This is a call for papers for an international conference, “Enslaved: Peoples of the Historic Slave Trade.” The major objective of this conference is to encourage collaboration among scholars utilizing databases to document and reconstruct the lives of individuals who were part of historic slave trades. This conference will focus primarily on the enslavement and trade of people of African descent before the twentieth century, but we welcome papers from scholars studying other slave trades. We are interested in proposals from scholars who are presenting, interpreting, coordinating, integrating and preserving data about individuals–of slave, free or other status. Databases may be in various stages of development and construction from beginning to complete.

Please send a brief description of your slave database including place, time, type or types of documents, number of records and fields, graphics if any, how it has or can be used to ask and answer new questions, and to link to other slave databases. Limit 500 words. If you wish to be considered for a travel award, please provide a brief statement of need and preliminary budget with your application. If you plan to submit and require a visa to travel to the United States, please notify us before the deadline so that we can provide a letter of invitation/acceptance for your visa application.

We welcome papers/presentations that discuss the historical importance of particular databases, the nuts and bolts of the databases themselves, and/or potential uses of databases by the larger public, educators, and scholars.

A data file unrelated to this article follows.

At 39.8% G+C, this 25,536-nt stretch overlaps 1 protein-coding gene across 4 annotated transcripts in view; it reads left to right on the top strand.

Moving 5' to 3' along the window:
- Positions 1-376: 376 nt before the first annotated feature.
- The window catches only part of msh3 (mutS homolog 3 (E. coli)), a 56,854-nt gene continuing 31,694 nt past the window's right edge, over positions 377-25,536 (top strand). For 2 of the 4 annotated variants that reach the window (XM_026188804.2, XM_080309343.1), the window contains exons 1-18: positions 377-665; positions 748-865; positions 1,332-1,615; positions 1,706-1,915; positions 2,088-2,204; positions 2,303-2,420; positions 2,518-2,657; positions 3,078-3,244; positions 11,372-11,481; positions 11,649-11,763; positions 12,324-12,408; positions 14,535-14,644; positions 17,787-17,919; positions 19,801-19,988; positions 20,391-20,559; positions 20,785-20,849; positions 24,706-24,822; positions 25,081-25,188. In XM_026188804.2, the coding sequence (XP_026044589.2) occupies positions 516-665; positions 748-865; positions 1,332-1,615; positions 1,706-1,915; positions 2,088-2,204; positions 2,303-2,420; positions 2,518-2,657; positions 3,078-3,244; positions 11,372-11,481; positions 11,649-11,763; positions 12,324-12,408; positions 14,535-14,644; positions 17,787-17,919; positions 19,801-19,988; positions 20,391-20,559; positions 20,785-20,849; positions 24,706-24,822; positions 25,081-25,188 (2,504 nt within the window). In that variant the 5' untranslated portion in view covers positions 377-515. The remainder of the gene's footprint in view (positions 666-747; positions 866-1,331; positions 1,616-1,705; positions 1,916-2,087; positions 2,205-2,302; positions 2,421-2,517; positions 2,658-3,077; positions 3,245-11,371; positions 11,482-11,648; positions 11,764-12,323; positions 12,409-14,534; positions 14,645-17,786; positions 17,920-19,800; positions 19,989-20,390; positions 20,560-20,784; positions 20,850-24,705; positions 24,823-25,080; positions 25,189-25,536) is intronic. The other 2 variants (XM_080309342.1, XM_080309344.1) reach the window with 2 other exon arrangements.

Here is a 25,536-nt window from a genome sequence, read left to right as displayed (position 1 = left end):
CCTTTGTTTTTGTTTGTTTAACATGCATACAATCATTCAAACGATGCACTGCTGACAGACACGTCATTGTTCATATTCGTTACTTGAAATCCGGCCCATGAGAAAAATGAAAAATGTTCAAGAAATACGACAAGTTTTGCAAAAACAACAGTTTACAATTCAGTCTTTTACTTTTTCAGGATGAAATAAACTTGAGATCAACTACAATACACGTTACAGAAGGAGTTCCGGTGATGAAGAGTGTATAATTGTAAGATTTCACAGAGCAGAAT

Please email abstract and CV to
enslavedconference@gmail.com by September 30th. Proposals will be accepted on a rolling basis.

In 2018, Michigan State University (MSU) in partnership with the Trans-Atlantic Slave Trade Database, Hutchins Center for African and African American Research at Harvard University, Slave Societies Digital Archives at Vanderbilt University, the University of Colorado Boulder, University College London, the Harriet Tubman Institute at York University, and University of Maryland, received critical support from The Andrew W. Mellon Foundation to build a digital hub for students, researchers, and the general public to search over numerous databases to reconstruct the lives of individuals who were part of the historic slave trade. Using Linked Open Data (LOD), we seek to provide a platform for researchers to upload, analyze, visualize and utilize data, and link that data to other databases which will create a richer resource than the individual databases alone. African enslavement was fundamental to the making of Europe, Africa, the Americas, the Middle East, and parts of the Asian subcontinent.

During the past two decades, there has been a significant shift in perceptions about what we can know about enslaved Africans, their descendants, and those who asserted ownership over them throughout the world. Those on the cutting edge of the digital humanities and social sciences have set about identifying, digitizing, analyzing and making these resources available on innovative public history and cultural heritage websites. As a result, a growing number of collections of original digital manuscript documents, digitized material culture, and databases, that organize and make sense of records of enslavement, are free and readily accessible for scholarly and public consumption. At the same time, these projects fail to merge the data across the datasets, resulting in isolated projects and databases that do little to aid scholars in analyzing these sources. Our task as historians is more than to preserve images of primary sources, but to interpret those sources by finding new ways to organize, share, mine and analyze as well as to preserve original materials which might otherwise be discarded or lost.

For more information on the Enslaved project, visit Enslaved.